As a Canadian investor, gaining exposure to large U.S. tech names can be an intimidating process. When investing in U.S. stocks on U.S. exchanges one is exposed to foreign currency (FX) fluctuations, which could benefit or eat into your overall returns. Tax implications also become a problem because investors need to consider both the FX at the time of purchase and sale to correctly calculate their taxable capital gain. Plus, many large tech names trade at prices well beyond reach for small investors, such as shares of Amazon (AMZN: NASDAQ) which cost upward of USD$3,400 for a single share.
At KeyStone, we believe that our clients should not fear investing directly in U.S. listed stocks, as over a 2-10 year holding period, it is nearly impossible to forecast where an exchange rate will go next. Plus, FX fluctuations tend to work themselves out over the long run and there is always the chance that an appreciating U.S. dollar could benefit your investment to the upside. At the very least, holding securities (stocks) in US dollars offers Canadian investors currency diversification.
Having said this, if potential FX fluctuations are keeping you up at night, CIBC and the Canadian NEO exchange now offer a solution. Enter CIBC’s Canadian Depository Receipts (CDRs) – modeled after the American Depository Receipt (ADR) – which is a bank-issued certificate representing shares in a foreign company for trade on Canadian stock exchanges. CDRs are listed in Canadian dollars, so Canadians no longer need to worry about those pesky FX fluctuations and can gain access to large U.S. tech names at a fraction of the price. CDRs also allow investors to avoid conversion fees for converting their Canadian dollars into U.S. dollars. Plus, any dividends that are paid on the CDR reference shares flow through to the Canadian shareholder in Canadian dollars.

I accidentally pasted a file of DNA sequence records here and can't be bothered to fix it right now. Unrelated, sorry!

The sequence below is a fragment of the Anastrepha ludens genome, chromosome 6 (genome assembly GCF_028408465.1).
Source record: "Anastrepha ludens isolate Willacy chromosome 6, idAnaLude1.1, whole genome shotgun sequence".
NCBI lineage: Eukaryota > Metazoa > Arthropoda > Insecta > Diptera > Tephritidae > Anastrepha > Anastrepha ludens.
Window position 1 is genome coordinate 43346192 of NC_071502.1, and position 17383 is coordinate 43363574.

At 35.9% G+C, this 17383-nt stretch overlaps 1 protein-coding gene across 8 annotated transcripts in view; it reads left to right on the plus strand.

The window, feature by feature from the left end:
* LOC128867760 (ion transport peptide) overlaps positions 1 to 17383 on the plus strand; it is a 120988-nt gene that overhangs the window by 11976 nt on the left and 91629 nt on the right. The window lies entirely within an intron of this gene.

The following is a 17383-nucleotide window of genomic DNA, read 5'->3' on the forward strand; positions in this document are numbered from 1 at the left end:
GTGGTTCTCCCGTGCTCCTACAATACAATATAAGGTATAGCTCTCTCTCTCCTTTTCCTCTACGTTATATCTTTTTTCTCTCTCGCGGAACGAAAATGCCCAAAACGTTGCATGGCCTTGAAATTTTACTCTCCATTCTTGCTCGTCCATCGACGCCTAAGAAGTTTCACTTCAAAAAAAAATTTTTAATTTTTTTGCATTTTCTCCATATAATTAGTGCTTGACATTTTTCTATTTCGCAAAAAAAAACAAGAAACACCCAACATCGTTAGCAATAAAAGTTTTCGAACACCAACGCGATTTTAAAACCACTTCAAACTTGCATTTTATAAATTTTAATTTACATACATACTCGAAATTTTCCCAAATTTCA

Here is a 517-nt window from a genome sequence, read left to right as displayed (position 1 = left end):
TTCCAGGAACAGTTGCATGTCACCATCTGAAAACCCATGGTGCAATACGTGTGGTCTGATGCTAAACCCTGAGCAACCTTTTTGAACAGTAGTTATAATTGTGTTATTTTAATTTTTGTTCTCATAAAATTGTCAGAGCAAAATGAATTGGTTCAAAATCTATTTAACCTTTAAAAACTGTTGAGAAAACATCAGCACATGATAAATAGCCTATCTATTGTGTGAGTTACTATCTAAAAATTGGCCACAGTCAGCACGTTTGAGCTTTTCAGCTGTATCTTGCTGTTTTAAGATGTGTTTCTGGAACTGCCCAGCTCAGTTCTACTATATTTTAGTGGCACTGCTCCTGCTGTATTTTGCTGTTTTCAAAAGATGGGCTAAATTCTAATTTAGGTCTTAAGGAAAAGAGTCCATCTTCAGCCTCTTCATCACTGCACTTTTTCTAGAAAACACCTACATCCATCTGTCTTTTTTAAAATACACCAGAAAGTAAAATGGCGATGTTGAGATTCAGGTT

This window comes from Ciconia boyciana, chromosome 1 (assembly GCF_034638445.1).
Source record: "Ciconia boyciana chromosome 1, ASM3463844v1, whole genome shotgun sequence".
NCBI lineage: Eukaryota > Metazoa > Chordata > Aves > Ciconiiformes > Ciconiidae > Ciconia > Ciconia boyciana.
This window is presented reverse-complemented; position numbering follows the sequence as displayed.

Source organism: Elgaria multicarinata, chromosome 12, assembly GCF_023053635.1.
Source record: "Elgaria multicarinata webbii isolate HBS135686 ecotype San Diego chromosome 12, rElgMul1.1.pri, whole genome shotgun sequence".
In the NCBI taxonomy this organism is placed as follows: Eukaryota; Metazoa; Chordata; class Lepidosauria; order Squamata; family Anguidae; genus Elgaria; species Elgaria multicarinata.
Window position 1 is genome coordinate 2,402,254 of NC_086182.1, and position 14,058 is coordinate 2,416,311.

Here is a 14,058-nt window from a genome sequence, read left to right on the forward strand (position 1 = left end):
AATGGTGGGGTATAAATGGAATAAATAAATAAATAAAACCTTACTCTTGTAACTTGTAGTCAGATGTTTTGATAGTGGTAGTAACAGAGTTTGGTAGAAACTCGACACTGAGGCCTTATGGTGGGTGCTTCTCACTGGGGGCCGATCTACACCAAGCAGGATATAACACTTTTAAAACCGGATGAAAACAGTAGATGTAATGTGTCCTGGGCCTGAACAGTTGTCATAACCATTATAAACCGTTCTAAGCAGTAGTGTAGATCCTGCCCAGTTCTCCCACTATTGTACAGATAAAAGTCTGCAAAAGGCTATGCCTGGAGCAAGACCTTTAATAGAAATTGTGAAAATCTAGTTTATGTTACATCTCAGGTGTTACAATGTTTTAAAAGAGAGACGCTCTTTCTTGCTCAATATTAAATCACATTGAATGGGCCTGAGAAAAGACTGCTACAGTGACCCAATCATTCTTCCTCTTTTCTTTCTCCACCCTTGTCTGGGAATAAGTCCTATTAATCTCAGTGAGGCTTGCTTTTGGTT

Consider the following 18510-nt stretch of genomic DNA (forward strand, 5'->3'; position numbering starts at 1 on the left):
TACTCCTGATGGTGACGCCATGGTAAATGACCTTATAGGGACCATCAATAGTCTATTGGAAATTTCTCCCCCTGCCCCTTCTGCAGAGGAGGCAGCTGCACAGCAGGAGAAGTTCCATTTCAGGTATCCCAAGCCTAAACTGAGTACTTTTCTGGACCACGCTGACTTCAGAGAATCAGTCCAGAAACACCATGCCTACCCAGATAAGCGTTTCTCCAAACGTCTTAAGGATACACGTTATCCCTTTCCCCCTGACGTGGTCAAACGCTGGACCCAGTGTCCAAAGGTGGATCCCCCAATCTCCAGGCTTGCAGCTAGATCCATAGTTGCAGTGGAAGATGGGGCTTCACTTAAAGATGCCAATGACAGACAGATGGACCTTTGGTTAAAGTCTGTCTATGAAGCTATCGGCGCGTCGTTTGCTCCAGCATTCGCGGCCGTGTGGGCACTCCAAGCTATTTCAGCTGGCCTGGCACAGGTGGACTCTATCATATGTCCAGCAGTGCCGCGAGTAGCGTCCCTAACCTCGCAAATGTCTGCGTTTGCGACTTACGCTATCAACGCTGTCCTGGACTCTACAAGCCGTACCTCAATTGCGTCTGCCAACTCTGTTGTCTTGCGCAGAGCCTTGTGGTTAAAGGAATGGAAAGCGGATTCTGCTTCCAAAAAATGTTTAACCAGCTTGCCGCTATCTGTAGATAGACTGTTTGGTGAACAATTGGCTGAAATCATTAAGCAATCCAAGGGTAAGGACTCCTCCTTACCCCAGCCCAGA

We were recently asked by a client, “Why is there a difference between the trading price of Microsoft Shares on the NASDAQ vs. Canadian NEO exchange?” To drive home how a CDR works, here is a simple explanation on why the price difference for Microsoft on both exchanges.
Microsoft (MSFT: NASDAQ) shares on the NASDAQ represent one full share of the company. Whereas Microsoft’s CDR (MSFT: NEO) on the NEO exchange represents a fractional share of Microsoft in Canadian Dollars. For example, by going to CIBC’s website, they have listed a CDR ratio for the Microsoft CDR as 0.05955, which means the CDR on the Canadian exchange represents about 6% of one share in Microsoft. A quick calculation will show you that this is the case. A current share in Microsoft on the NASDAQ is USD$336.04, and 6% of this total share amount is USD$20.01. After converting to Canadian dollars at an exchange rate of approximately CAD$1.25/USD, the Canadian share price is approximately CAD$25.00.
Whether CDRs are right for your portfolio can come down to if you want to avoid FX fluctuations. CDRs are another way of owning large U.S. tech companies at a fraction of the price. At the end of the day, we believe it is generally prudent for Canadian clients to have some exposure to U.S. dollars given the currency’s positive effects on broader diversification for a portfolio.